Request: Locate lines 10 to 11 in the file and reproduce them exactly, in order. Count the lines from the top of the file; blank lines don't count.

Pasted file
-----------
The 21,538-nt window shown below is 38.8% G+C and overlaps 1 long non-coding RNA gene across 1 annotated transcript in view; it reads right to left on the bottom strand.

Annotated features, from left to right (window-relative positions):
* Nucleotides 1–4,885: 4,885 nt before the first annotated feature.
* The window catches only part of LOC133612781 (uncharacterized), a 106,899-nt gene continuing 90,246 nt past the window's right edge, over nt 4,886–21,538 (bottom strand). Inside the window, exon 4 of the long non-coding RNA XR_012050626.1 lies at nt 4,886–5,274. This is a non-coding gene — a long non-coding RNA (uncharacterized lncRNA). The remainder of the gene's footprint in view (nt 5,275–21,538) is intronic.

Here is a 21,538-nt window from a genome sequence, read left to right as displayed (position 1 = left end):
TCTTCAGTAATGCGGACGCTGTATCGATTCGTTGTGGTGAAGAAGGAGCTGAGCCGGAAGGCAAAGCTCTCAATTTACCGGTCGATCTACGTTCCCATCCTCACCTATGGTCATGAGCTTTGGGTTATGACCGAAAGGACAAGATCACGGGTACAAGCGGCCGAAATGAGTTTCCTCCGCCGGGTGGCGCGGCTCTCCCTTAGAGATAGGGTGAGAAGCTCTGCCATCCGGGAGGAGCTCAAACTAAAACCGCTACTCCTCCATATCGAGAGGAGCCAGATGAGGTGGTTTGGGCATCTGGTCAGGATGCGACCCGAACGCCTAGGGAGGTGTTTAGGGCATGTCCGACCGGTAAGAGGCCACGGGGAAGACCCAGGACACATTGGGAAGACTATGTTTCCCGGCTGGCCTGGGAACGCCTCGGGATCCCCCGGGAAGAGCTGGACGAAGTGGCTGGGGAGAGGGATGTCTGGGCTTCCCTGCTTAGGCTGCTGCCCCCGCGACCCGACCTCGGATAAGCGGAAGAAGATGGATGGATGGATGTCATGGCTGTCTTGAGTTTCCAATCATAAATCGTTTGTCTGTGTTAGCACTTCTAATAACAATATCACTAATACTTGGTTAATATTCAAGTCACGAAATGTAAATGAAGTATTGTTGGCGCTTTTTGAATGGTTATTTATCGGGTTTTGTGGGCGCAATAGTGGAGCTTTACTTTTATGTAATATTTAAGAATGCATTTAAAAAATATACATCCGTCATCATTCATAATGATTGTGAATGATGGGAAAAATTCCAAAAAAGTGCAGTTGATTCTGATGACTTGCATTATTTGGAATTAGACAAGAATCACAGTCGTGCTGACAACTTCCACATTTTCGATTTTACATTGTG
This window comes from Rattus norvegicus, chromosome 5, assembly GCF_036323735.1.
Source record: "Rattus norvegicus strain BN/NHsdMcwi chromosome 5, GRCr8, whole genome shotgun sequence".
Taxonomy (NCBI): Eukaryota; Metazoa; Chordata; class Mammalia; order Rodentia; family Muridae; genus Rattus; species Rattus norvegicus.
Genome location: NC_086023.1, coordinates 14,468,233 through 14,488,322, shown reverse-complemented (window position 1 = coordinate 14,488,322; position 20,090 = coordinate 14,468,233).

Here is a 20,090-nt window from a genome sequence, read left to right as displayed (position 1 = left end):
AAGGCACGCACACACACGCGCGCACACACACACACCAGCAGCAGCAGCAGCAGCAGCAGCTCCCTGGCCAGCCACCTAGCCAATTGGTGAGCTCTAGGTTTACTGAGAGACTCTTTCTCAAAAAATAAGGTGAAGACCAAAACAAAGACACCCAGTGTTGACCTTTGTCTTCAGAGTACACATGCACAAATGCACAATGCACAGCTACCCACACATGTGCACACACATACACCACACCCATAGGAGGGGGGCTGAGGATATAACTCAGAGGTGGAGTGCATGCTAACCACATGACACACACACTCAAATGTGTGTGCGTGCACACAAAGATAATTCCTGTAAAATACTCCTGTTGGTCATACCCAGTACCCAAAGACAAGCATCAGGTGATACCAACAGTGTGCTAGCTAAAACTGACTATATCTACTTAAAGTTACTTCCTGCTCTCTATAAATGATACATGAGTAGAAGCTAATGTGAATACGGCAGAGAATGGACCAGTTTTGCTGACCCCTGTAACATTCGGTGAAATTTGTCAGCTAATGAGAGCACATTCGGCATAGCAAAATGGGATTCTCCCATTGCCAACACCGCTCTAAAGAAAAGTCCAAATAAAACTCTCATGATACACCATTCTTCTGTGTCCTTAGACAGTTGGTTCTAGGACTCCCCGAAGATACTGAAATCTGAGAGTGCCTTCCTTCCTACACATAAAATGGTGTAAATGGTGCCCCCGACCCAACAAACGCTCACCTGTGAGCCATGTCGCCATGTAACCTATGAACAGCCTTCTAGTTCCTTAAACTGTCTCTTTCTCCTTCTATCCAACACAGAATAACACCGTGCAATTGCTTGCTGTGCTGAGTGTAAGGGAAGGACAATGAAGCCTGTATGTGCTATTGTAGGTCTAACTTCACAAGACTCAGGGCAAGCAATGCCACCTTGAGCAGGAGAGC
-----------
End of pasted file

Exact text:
Genome location: NC_086023.1, coordinates 14,468,233 through 14,488,322, shown reverse-complemented (window position 1 = coordinate 14,488,322; position 20,090 = coordinate 14,468,233).

Here is a 20,090-nt window from a genome sequence, read left to right as displayed (position 1 = left end):